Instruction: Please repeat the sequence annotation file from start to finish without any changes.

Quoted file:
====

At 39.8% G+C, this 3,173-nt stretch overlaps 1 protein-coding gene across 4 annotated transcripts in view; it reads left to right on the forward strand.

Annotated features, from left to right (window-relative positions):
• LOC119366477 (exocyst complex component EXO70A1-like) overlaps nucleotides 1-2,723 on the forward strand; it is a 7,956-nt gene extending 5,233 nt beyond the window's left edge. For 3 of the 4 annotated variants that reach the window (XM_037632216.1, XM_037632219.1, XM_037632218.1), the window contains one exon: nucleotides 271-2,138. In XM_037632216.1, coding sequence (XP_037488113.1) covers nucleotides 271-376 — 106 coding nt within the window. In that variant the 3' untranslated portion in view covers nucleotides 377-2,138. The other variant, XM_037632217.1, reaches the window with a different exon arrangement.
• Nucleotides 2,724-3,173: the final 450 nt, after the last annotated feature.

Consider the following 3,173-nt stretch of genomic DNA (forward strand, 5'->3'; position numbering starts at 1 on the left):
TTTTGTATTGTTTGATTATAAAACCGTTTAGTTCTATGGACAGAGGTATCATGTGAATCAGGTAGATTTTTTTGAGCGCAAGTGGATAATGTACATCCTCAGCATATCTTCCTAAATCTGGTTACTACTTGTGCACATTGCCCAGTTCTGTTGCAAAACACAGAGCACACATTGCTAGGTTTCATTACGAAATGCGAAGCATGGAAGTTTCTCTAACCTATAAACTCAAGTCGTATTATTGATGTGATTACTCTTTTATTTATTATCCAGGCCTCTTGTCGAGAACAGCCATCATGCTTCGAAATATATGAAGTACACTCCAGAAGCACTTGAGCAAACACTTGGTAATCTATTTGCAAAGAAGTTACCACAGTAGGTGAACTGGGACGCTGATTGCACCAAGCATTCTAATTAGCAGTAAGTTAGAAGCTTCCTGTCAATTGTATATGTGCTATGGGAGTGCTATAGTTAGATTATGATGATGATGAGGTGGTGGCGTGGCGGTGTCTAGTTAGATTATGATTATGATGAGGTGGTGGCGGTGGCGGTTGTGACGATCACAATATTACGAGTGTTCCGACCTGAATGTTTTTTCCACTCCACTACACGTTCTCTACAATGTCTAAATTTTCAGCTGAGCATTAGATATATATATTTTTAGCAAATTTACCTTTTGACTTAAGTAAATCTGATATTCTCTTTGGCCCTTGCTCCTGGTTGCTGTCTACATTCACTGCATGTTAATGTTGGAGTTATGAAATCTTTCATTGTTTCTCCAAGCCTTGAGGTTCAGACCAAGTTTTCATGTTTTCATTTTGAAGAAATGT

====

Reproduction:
At 39.8% G+C, this 3,173-nt stretch overlaps 1 protein-coding gene across 4 annotated transcripts in view; it reads left to right on the forward strand.

Annotated features, from left to right (window-relative positions):
• LOC119366477 (exocyst complex component EXO70A1-like) overlaps nucleotides 1-2,723 on the forward strand; it is a 7,956-nt gene extending 5,233 nt beyond the window's left edge. For 3 of the 4 annotated variants that reach the window (XM_037632216.1, XM_037632219.1, XM_037632218.1), the window contains one exon: nucleotides 271-2,138. In XM_037632216.1, coding sequence (XP_037488113.1) covers nucleotides 271-376 — 106 coding nt within the window. In that variant the 3' untranslated portion in view covers nucleotides 377-2,138. The other variant, XM_037632217.1, reaches the window with a different exon arrangement.
• Nucleotides 2,724-3,173: the final 450 nt, after the last annotated feature.

Consider the following 3,173-nt stretch of genomic DNA (forward strand, 5'->3'; position numbering starts at 1 on the left):
TTTTGTATTGTTTGATTATAAAACCGTTTAGTTCTATGGACAGAGGTATCATGTGAATCAGGTAGATTTTTTTGAGCGCAAGTGGATAATGTACATCCTCAGCATATCTTCCTAAATCTGGTTACTACTTGTGCACATTGCCCAGTTCTGTTGCAAAACACAGAGCACACATTGCTAGGTTTCATTACGAAATGCGAAGCATGGAAGTTTCTCTAACCTATAAACTCAAGTCGTATTATTGATGTGATTACTCTTTTATTTATTATCCAGGCCTCTTGTCGAGAACAGCCATCATGCTTCGAAATATATGAAGTACACTCCAGAAGCACTTGAGCAAACACTTGGTAATCTATTTGCAAAGAAGTTACCACAGTAGGTGAACTGGGACGCTGATTGCACCAAGCATTCTAATTAGCAGTAAGTTAGAAGCTTCCTGTCAATTGTATATGTGCTATGGGAGTGCTATAGTTAGATTATGATGATGATGAGGTGGTGGCGTGGCGGTGTCTAGTTAGATTATGATTATGATGAGGTGGTGGCGGTGGCGGTTGTGACGATCACAATATTACGAGTGTTCCGACCTGAATGTTTTTTCCACTCCACTACACGTTCTCTACAATGTCTAAATTTTCAGCTGAGCATTAGATATATATATTTTTAGCAAATTTACCTTTTGACTTAAGTAAATCTGATATTCTCTTTGGCCCTTGCTCCTGGTTGCTGTCTACATTCACTGCATGTTAATGTTGGAGTTATGAAATCTTTCATTGTTTCTCCAAGCCTTGAGGTTCAGACCAAGTTTTCATGTTTTCATTTTGAAGAAATGT